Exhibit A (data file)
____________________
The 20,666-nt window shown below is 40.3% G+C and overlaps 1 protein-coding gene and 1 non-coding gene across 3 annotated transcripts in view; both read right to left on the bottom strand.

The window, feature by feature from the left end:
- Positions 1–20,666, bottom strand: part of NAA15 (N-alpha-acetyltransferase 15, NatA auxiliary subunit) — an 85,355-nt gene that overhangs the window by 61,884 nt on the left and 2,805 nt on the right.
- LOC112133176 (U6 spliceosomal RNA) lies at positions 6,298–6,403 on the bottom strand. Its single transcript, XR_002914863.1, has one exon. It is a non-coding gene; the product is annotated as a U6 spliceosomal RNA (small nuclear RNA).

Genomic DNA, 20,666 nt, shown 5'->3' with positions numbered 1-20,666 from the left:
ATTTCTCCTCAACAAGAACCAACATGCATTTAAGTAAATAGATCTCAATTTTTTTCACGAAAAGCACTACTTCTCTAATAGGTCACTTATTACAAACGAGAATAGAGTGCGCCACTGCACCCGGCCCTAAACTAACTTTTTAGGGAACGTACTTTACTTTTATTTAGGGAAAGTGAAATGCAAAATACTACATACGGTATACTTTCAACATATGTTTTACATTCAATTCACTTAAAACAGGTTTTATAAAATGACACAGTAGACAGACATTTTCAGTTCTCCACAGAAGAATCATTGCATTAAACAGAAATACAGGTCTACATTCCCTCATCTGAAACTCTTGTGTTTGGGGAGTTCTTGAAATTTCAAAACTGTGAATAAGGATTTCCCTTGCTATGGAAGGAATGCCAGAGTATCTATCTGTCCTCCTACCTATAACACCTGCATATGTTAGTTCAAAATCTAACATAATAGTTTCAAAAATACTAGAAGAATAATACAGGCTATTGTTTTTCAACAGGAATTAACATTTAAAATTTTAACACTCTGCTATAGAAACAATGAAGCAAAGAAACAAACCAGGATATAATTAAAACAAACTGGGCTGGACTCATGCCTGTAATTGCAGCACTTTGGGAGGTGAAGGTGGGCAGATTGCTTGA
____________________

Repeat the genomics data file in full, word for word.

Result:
The 20,666-nt window shown below is 40.3% G+C and overlaps 1 protein-coding gene and 1 non-coding gene across 3 annotated transcripts in view; both read right to left on the bottom strand.

The window, feature by feature from the left end:
- Positions 1–20,666, bottom strand: part of NAA15 (N-alpha-acetyltransferase 15, NatA auxiliary subunit) — an 85,355-nt gene that overhangs the window by 61,884 nt on the left and 2,805 nt on the right.
- LOC112133176 (U6 spliceosomal RNA) lies at positions 6,298–6,403 on the bottom strand. Its single transcript, XR_002914863.1, has one exon. It is a non-coding gene; the product is annotated as a U6 spliceosomal RNA (small nuclear RNA).

Genomic DNA, 20,666 nt, shown 5'->3' with positions numbered 1-20,666 from the left:
ATTTCTCCTCAACAAGAACCAACATGCATTTAAGTAAATAGATCTCAATTTTTTTCACGAAAAGCACTACTTCTCTAATAGGTCACTTATTACAAACGAGAATAGAGTGCGCCACTGCACCCGGCCCTAAACTAACTTTTTAGGGAACGTACTTTACTTTTATTTAGGGAAAGTGAAATGCAAAATACTACATACGGTATACTTTCAACATATGTTTTACATTCAATTCACTTAAAACAGGTTTTATAAAATGACACAGTAGACAGACATTTTCAGTTCTCCACAGAAGAATCATTGCATTAAACAGAAATACAGGTCTACATTCCCTCATCTGAAACTCTTGTGTTTGGGGAGTTCTTGAAATTTCAAAACTGTGAATAAGGATTTCCCTTGCTATGGAAGGAATGCCAGAGTATCTATCTGTCCTCCTACCTATAACACCTGCATATGTTAGTTCAAAATCTAACATAATAGTTTCAAAAATACTAGAAGAATAATACAGGCTATTGTTTTTCAACAGGAATTAACATTTAAAATTTTAACACTCTGCTATAGAAACAATGAAGCAAAGAAACAAACCAGGATATAATTAAAACAAACTGGGCTGGACTCATGCCTGTAATTGCAGCACTTTGGGAGGTGAAGGTGGGCAGATTGCTTGA